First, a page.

Well, of course, like you said, it's not about stopping the thoughts, it’s about becoming aware of them. And then not getting hooked on them and fixed on them. Like, I think we've talked about it as the thoughts are like little boats. And are you going to jump into the boat and go off for a sailing trip, or are you just gonna go oh, there's a boat going past and just notice it.
Lisa - Yeah, exactly. And if you are doing a proper meditation practice where you are trying to be present and focus the mind, there’s lots of different ways that you can do that. So there's ones where you focus on the breath. There's ones where you focus on different parts of your body. There's visualisation exercises. There's so many different ones. So what I would say is, if anyone's looking to get into meditation, there'll be some that are not for you, and there'll be some that really work for you. So experiment with it. But yeah, with meditation, it's not about switching off your mind. No one can do that. You know, even Buddhist monks will still get thoughts coming. They will be much better at it because they've been practising it for a long time. But I would say that if you notice that your mind has wandered, you’re doing it exactly right! It’s noticing, oh, my mind has wandered, I'm going to come back to focusing on my breath or focusing on a part of my body, and not judging yourself for your mind, going wandering. You’re just noticing kindly and compassionately that your mind's wandered, and then you you bring yourself back. That's exactly what it's about. And the more you practice it the less your mind will wander.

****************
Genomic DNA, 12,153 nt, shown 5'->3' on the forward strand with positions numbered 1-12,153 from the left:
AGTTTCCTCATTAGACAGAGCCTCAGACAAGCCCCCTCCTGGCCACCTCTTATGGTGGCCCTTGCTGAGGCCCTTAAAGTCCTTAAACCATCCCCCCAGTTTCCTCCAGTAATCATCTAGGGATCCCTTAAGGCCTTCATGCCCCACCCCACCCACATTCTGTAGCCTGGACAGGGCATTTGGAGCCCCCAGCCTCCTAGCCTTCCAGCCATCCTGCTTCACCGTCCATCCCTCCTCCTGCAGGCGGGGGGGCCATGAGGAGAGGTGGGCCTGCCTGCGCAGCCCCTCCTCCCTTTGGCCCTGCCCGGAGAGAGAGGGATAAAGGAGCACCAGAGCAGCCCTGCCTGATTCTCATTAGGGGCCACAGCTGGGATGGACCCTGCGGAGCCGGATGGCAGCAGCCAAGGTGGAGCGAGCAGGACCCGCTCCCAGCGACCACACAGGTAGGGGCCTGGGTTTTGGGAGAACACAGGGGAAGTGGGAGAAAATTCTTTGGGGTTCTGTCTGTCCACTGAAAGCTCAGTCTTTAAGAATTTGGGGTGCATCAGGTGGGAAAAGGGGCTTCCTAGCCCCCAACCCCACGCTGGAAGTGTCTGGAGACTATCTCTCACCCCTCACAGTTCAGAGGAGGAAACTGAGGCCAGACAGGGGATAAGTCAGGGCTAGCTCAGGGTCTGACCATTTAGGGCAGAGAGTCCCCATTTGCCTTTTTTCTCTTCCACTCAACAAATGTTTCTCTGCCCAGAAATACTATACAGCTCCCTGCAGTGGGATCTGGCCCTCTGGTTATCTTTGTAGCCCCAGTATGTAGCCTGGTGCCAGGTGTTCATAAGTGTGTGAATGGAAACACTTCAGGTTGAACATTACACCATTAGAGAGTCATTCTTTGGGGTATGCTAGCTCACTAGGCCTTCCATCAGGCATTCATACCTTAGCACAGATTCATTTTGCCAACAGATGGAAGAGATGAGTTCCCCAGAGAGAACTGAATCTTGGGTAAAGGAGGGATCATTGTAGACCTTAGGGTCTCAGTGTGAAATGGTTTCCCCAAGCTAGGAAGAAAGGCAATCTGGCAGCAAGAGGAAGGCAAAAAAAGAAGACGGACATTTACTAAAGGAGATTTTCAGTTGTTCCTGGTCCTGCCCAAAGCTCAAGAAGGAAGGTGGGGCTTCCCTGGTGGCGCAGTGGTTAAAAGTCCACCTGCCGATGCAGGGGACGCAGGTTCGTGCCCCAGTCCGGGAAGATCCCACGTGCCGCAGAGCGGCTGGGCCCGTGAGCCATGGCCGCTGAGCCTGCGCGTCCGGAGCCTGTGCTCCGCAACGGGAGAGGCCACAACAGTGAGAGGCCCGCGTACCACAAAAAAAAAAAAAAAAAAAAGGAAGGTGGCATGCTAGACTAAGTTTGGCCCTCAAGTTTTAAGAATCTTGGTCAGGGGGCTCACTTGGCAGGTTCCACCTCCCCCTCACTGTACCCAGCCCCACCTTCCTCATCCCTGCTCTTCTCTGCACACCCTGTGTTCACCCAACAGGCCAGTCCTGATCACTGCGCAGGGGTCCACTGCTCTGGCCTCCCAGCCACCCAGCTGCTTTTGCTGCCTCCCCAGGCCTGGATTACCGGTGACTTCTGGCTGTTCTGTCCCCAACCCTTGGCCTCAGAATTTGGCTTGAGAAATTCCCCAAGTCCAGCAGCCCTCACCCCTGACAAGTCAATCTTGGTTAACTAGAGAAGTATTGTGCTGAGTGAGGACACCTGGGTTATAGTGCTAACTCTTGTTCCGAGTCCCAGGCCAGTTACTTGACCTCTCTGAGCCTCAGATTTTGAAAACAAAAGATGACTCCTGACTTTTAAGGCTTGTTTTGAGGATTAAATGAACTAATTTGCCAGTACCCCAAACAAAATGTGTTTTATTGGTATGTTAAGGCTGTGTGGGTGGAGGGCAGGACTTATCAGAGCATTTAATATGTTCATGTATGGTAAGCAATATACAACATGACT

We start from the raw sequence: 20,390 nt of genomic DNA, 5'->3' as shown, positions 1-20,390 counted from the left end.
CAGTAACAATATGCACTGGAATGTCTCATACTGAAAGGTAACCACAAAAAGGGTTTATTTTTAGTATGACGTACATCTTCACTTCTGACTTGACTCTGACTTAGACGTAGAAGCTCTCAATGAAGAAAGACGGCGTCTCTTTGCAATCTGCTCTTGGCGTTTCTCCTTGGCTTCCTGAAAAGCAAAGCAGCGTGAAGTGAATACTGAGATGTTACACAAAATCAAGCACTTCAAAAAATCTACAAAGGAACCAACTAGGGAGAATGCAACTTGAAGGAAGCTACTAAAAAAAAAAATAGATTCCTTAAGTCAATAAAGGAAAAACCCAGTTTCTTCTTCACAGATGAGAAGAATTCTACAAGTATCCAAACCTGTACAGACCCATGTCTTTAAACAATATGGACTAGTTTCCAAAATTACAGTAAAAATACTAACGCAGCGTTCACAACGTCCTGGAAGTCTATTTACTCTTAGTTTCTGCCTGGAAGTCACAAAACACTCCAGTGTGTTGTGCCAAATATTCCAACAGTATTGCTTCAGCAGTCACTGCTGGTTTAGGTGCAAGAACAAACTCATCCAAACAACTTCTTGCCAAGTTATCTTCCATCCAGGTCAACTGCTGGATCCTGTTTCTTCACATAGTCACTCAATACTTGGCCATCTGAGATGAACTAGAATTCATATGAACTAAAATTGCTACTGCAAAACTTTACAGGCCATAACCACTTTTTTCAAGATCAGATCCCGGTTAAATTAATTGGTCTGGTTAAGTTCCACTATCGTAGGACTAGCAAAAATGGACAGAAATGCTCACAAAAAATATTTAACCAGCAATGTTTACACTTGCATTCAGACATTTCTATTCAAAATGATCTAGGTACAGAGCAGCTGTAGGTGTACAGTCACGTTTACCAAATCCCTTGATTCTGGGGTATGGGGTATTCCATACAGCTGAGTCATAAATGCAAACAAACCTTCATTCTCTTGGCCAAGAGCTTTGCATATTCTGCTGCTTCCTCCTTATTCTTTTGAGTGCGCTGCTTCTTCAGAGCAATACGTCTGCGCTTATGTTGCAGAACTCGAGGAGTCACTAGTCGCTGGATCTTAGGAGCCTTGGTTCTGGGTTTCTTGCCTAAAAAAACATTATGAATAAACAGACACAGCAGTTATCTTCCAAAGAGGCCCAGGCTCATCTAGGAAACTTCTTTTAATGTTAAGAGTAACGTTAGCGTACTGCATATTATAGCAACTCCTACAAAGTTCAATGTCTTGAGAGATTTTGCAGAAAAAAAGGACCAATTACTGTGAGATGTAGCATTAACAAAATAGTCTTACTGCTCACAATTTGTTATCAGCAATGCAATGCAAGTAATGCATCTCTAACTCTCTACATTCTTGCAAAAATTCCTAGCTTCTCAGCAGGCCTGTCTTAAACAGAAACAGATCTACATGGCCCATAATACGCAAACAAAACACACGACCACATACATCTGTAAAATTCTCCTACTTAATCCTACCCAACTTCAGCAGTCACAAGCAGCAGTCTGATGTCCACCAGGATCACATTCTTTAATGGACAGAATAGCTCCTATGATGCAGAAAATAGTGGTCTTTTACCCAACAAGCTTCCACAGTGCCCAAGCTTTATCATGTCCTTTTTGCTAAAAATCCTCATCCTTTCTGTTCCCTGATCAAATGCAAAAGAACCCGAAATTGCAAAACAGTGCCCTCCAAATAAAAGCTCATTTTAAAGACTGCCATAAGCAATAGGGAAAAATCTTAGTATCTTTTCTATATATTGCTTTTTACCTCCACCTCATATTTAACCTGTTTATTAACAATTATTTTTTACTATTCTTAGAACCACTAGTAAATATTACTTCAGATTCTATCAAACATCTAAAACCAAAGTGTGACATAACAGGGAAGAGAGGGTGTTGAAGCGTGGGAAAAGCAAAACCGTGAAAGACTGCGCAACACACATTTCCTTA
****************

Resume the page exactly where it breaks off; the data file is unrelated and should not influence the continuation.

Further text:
Kirsty - I think that's a really great point because I was writing a blog post last month about the difference between self care and self compassion. And I think mindfulness is a core part of self compassion. The work of Kristin Neff has mindfulness as a core element of self compassion and that ability to not judge yourself, for your mind wandering off to the Christmas shopping or the fact that you haven't ordered the turkey or whatever else it might be.
Kirsty - how do you think mindfulness helps you with your parenting?
Lisa - it definitely does. I don't think I could survive without it. Actually it's really nice, the kids do get involved a little bit with mindfulness and meditation with me. They do kids yoga with me and we do little breathing exercises.
I can get quite overwhelmed when my kids are really distressed, or they're having a major tantrum and I can’t settle them. I find myself feeling quite stressed and lead to some quite tricky feelings in me. In the past I've judged myself really harshly about it. With a lot of practice, I am able to apply mindfulness techniques. So whatever's happening, if it's something quite stressful I’m dealing with, I try and visualise myself from above and just observe what's going on below and be kind and compassionate to myself. It could be something really simple, like saying to myself, this feels hard, because it is really hard, and this moment won't last forever, it might feel like it will right now, but you've had these moments before and they do always pass. So I Accept it for what it is. And let it pass. It’s not always easy, I don’t do it every time, but I am trying my best and that’s ok.
Kirsty -Yeah, I love that because we all have those moments with kids where we're like…in fact I’m having it with the animals at the moment actually!